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Cash is for emergencies not portfolios

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A scary repercussion of being cancelled and jobless is how fast the money runs out. Whatever counter measures you put in place — selling the car, no champagne before 3pm — regular outgoings soon swamp them.  

This is why financial advisers recommend keeping a certain proportion of assets in ready cash. You simply never know when you’ll be on stage at a conference telling a joke about Miami being underwater.

The rule of thumb is an amount equivalent to between three and six months of income. And indeed in the UK the average person has £17,000 in savings accounts, according to the latest Bank of England data — exactly half the mean annual income.

Yeah right! Averages are nonsense, with most of us either unwilling or unable to put anywhere near enough aside. But how should investors think about cash? What is the right amount in the context of a diversified portfolio such as a pension fund, where access to liquidity is not the point?

I’ve been asked these questions a lot this week due to the conflict in Israel. Unexpected events often have us dashing to cash. But there has been a rise in hoarding for a while. Higher interest rates have made deposits more attractive.

Just this week Mohamed El-Erian told the FT Money Clinic podcast that he has reallocated some of his money from equities to “basically cash”. Meanwhile, hedge fund gazillionaire Ray Dalio now reckons his “cash is trash” mantra of yore is no longer true.

As ever, the rich already made the move before they disappeared to Ibiza or the Hamptons for the summer. A June survey by CNBC of US households with more than £1mn in investible assets found they had a quarter of their portfolios in cash.

That chimed with an average one-third allocation to cash or cash equivalents (such as money market funds or certificates of deposit) that a Capgemini survey of 3,000 wealth managers and clients revealed the same month.

I read these surveys at the time and could hardly believe the figures. Such high cash positions are well beyond what is needed to cover emergencies such as a new boat or buying Penelope her own flat near to art college.

Why have so much money out of the markets? All long-term asset studies are clear that cash is the worst-performing asset class over any medium to long-term time period you care to examine.

Laziness perhaps? Certainly my 12 per cent weighting is because I haven’t been bothered to reallocate some of the cash raised when I sold my US equities last month. I can pretend I’m timing the markets — but I’d be kidding myself.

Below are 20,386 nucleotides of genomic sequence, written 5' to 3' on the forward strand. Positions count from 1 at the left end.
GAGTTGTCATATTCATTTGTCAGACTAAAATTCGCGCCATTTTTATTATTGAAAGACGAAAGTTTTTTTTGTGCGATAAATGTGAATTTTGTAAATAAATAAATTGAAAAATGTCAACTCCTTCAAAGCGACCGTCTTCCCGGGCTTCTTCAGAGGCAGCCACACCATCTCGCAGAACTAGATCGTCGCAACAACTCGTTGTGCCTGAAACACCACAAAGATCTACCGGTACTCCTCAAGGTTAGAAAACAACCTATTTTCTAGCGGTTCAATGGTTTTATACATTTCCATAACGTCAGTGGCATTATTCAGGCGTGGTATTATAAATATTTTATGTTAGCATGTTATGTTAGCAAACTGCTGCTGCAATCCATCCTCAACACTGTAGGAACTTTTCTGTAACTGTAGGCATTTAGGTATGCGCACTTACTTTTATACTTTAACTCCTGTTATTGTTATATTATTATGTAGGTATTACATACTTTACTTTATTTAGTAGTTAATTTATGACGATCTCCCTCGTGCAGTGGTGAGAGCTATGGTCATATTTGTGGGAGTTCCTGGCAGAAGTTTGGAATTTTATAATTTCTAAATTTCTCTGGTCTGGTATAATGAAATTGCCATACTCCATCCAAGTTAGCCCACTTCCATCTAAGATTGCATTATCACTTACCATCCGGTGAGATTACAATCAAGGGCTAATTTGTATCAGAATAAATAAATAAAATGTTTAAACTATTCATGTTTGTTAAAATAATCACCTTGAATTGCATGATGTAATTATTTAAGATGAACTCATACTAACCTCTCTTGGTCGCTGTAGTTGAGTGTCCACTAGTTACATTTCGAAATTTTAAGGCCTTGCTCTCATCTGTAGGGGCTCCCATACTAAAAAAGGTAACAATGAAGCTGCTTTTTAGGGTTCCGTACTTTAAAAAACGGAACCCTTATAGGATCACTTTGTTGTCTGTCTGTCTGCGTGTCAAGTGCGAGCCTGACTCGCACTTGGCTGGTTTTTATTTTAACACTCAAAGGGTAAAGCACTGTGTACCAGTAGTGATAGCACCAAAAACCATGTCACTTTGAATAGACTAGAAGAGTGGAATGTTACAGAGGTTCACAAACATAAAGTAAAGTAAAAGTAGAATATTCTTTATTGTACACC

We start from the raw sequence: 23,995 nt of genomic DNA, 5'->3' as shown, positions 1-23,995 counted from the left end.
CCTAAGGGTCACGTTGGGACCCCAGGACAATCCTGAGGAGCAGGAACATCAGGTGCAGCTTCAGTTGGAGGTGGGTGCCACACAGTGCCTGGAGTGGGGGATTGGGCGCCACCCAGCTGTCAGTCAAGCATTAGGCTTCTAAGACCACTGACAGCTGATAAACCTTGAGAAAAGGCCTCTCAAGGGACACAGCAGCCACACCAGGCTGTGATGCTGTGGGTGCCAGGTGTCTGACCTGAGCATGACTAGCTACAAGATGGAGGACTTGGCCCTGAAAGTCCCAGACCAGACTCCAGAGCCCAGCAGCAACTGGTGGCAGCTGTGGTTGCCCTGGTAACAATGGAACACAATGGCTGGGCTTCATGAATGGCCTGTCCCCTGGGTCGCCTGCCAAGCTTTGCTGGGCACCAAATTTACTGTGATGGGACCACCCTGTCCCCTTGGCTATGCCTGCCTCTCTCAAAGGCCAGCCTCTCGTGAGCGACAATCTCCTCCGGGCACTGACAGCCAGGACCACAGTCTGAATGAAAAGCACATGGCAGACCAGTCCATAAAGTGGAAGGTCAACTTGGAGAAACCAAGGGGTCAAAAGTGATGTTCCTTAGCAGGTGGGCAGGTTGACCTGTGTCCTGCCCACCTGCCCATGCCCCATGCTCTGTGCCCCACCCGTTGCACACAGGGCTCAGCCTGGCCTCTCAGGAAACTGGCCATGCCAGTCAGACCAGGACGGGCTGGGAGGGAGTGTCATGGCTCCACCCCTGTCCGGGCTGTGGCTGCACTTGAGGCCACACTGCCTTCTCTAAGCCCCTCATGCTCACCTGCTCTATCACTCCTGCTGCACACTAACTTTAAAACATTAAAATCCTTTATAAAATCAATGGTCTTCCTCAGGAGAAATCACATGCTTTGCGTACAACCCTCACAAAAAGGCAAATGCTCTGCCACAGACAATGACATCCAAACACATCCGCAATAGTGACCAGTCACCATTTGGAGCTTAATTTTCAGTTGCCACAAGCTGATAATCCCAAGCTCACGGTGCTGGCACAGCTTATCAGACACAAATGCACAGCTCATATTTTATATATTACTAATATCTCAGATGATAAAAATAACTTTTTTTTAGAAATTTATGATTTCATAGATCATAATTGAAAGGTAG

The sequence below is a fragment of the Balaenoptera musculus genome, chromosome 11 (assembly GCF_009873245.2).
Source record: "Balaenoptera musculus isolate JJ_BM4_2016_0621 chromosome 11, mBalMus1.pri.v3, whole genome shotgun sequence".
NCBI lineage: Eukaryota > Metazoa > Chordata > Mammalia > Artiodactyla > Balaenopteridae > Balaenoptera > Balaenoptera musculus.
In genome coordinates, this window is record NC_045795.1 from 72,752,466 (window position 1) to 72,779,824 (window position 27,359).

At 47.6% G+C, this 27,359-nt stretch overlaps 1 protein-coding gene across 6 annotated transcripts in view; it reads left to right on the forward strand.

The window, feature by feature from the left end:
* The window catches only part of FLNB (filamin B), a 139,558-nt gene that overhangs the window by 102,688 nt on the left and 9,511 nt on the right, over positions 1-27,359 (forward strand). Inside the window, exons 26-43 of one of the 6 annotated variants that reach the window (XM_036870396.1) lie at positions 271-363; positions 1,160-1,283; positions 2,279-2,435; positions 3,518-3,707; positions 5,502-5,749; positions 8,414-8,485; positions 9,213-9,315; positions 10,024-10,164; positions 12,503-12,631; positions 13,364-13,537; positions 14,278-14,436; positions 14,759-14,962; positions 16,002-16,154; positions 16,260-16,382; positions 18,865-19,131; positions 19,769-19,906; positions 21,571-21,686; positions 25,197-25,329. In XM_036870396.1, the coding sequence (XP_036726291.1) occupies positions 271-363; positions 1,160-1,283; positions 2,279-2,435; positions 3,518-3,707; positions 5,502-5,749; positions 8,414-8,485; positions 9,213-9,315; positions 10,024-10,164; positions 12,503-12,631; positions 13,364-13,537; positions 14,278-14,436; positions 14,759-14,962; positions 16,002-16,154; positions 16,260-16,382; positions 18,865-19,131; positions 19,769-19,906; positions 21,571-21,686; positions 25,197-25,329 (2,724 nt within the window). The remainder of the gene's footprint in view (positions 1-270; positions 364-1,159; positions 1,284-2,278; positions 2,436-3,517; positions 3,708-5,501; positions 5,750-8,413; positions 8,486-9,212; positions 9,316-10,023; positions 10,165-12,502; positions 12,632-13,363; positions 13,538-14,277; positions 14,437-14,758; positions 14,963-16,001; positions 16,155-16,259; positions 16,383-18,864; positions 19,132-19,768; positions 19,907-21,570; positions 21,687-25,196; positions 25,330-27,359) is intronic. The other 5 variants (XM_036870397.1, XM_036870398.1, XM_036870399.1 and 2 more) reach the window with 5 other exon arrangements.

Indeed, an April study by Allianz Life suggested that two-thirds of US investors know they have more money in cash than they should. Behavioural scientists will no doubt say this has to do with irrational biases against uncertainty or potential losses.

But holding a heap of cash can be the right investment call in certain circumstances (which can last for decades, as Japanese housewives understand well). And that is when the outlook for every other asset class is worse.

What is “worse” though? If it means a straight comparison of returns after adjusting for inflation, then it is hard to understand why cash is any more attractive today.

Here in the UK, for example, the best instant access savings accounts offer around 5 per cent interest. With inflation at 6 per cent, that is a real return of minus 1 per cent. Five years ago, deposit rates were 0.8 per cent with inflation at 1.8 per cent.

So an identical real return. Nor does the argument that cash is better than other asset classes stack up. Remaining in Britain for easy comparison, 10-year bond yields were 1.7 per cent at the end of 2018 — so a real yield of zero.

Today those same gilts have a 4.4 per cent yield, giving an income after inflation of minus 1.6 per cent. Now yield is not the same as total return. And we should be looking at expected returns and adjusting them for the risk being taken.

Regarding the former, if interest rates keep rising, bonds will do badly and vice versa. On the latter, bonds are more volatile than cash. Bonds also suffer from ratings risk, credit risk, interest rate risk, default risk and liquidity risk, among others.

You need a PhD to price these. But clearly some investors have reached the conclusion that an extra one percentage point of real return is not enough to compensate them for the extra risks. They would rather have the certainty of cash.

However this misses a crucial point when it comes to managing a portfolio. Sure, bonds rise and fall more than cash. But what also matters is how they move relative to your other holdings. Cash does nothing when equities fall, while bonds often rally — thereby lowering risk in aggregate.

Another mistake some people make is to assume that cash in their bank account is synonymous with “cash-like” investments such as money market funds. Sure, the latter have the word “money” in them. But they are not cash.

Most money market funds are full of short-dated fixed income instruments, issued by banks or governments or corporates. They are always high-quality, but these securities are exposed to the same risks with bond holdings.

With more than $1tn poured into global money market funds this year, I wonder how many investors believe they are risk free? But then again cash is not devoid of risk either, as any inflation-hit Argentine will tell you.

No wonder I receive more emails asking me to write about crypto and gold than any other topic. When I get one not written in ALL CAPS, I might just do it. For now, though, don’t expect to see any cash in my portfolio next week.

The author is a former portfolio manager. Email:; X: @stuartkirk__

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